The Small and Medium Business Administration (SMBA) of South Korea announced on February 13 that it would raise a fund of funds of 735 billion won (US$625 million) this year, up 21.5% from a year earlier.
520 billion won (US$442 million) is scheduled to be borne by the SMBA while the Ministry of Culture, Sports & Tourism, the Korea Intellectual Property Office, the Ministry of Science, ICT & Future Planning and the Ministry of Education invest 153 billion won (US$130 million), 30 billion won (US$26 million), 20 billion won (US$17 million) and 12 billion won (US$10 million), respectively.
Based on the fund of funds, the SMBA is going to raise various types of venture funds worth at least 1.4 trillion (US$1.2 billion) this year, including those reflecting stages of corporate growth, those for assisting in regional companies and those for female entrepreneurs. At least 80% of the total amount is to be invested in funds for startups, global funds and those for companies in their early stage of growth so that investment-centered startup ecosystems can be enriched and venture firms’ global business can be facilitated.
Specifically, 220 billion won (US$187 million) is invested for the creation of startup funds worth 366 billion won (US$311 million), which are to take the form of funds for startups led by professional engineers, college professors, those with advanced degrees and the like and those led by young entrepreneurs. 206 billion won (US$175 million) is invested for funds for startups’ and venture firms’ overseas business and business globalization worth 550 billion won (US$467 million) in total. 50 billion won (US$43 million) has been earmarked for secondary funds and M&A funds and an investment recovery fund of 333 billion won (US$283 million) is to be raised based on investment from the private sector. The funds for regional companies and female entrepreneurs are to have a size of 48 billion won (US$41 million).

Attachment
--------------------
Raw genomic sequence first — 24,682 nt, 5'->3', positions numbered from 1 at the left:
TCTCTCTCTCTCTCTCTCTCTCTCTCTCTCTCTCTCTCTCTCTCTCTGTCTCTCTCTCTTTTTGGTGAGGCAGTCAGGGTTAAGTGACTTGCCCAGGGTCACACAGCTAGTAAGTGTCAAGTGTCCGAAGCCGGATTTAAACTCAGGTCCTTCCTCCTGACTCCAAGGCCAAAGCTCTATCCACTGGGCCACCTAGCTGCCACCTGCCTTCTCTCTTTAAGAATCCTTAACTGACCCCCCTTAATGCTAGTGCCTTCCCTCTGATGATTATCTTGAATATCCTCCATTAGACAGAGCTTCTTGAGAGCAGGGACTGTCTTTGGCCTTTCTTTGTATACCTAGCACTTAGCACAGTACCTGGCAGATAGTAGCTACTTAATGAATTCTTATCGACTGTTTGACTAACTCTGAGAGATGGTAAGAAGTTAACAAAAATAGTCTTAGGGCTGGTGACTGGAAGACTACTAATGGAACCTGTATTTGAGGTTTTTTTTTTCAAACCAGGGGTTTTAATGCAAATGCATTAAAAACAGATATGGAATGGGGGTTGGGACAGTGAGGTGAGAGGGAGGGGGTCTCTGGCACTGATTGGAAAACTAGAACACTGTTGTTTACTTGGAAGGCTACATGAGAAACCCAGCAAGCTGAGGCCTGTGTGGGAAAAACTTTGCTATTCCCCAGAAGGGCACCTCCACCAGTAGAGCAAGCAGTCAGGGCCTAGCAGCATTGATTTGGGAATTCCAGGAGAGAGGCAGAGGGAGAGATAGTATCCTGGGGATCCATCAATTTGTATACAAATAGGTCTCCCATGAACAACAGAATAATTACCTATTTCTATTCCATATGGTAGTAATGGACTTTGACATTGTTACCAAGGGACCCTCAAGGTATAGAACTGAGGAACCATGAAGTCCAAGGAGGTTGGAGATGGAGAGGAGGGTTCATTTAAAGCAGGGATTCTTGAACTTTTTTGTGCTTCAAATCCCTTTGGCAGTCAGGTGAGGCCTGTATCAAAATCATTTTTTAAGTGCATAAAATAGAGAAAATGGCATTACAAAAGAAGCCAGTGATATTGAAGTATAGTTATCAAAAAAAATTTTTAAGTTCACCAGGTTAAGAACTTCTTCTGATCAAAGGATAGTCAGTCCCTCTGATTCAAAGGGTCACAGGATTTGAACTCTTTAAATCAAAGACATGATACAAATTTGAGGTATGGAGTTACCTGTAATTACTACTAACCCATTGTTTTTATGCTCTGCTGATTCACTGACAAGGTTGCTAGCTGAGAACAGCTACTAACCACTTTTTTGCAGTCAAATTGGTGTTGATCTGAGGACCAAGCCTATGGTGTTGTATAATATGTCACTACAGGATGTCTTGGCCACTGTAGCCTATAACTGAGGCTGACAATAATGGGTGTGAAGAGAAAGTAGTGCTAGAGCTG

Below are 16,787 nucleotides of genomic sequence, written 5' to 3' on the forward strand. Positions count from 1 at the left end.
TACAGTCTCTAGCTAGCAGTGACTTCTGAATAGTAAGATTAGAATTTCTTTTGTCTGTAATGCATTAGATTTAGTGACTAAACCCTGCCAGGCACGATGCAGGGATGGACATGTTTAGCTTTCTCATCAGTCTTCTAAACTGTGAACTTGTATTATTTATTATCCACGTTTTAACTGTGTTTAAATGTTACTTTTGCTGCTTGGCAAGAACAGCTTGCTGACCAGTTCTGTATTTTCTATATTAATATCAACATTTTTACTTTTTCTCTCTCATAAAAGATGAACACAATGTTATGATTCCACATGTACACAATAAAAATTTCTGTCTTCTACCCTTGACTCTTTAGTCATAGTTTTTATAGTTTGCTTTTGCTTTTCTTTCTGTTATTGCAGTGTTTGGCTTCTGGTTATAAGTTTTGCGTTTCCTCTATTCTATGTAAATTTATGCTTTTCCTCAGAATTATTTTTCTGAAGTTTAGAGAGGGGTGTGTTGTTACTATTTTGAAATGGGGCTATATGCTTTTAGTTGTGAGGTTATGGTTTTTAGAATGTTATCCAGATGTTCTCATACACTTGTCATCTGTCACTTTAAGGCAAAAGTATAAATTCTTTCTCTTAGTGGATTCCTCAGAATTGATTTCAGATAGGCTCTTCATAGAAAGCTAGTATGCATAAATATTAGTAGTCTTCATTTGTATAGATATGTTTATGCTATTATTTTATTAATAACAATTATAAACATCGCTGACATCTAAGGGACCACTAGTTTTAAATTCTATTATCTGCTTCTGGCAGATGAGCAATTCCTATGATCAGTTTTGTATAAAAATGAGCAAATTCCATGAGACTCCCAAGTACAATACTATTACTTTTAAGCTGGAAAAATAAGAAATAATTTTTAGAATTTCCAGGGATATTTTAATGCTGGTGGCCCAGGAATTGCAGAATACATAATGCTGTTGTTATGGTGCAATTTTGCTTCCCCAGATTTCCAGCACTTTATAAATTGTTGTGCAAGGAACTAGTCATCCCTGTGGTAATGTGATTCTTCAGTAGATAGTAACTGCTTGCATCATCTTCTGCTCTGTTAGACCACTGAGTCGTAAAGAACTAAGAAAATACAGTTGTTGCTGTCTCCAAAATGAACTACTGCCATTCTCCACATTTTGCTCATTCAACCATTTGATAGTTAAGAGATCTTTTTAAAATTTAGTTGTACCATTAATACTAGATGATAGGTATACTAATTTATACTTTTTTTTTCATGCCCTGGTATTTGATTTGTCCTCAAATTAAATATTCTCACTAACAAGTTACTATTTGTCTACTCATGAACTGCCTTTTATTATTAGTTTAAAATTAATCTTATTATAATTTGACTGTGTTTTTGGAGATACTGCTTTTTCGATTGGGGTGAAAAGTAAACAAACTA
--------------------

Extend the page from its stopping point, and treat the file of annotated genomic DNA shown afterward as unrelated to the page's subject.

Various incentives have been prepared for the fund of funds so that more investors in the private sector can be interested in venture investment. For instance, the minimum rate of return at which venture fund managers can get incentives is lowered from 5% to 3% so that venture capitals’ expected return can be raised and more aggressive investment can be made.
“We are planning to reach 3.5 trillion won (US$3.0 billion) in terms of the size of newly raised venture funds and 2.3 trillion won (US$2.0 billion) in new venture investment this year by making use of the fund of funds,” said Joo Young-sup, head of the SMBA, adding, “The venture boom in South Korea will continue and investment in startup ecosystems will expand based on these financial resources.”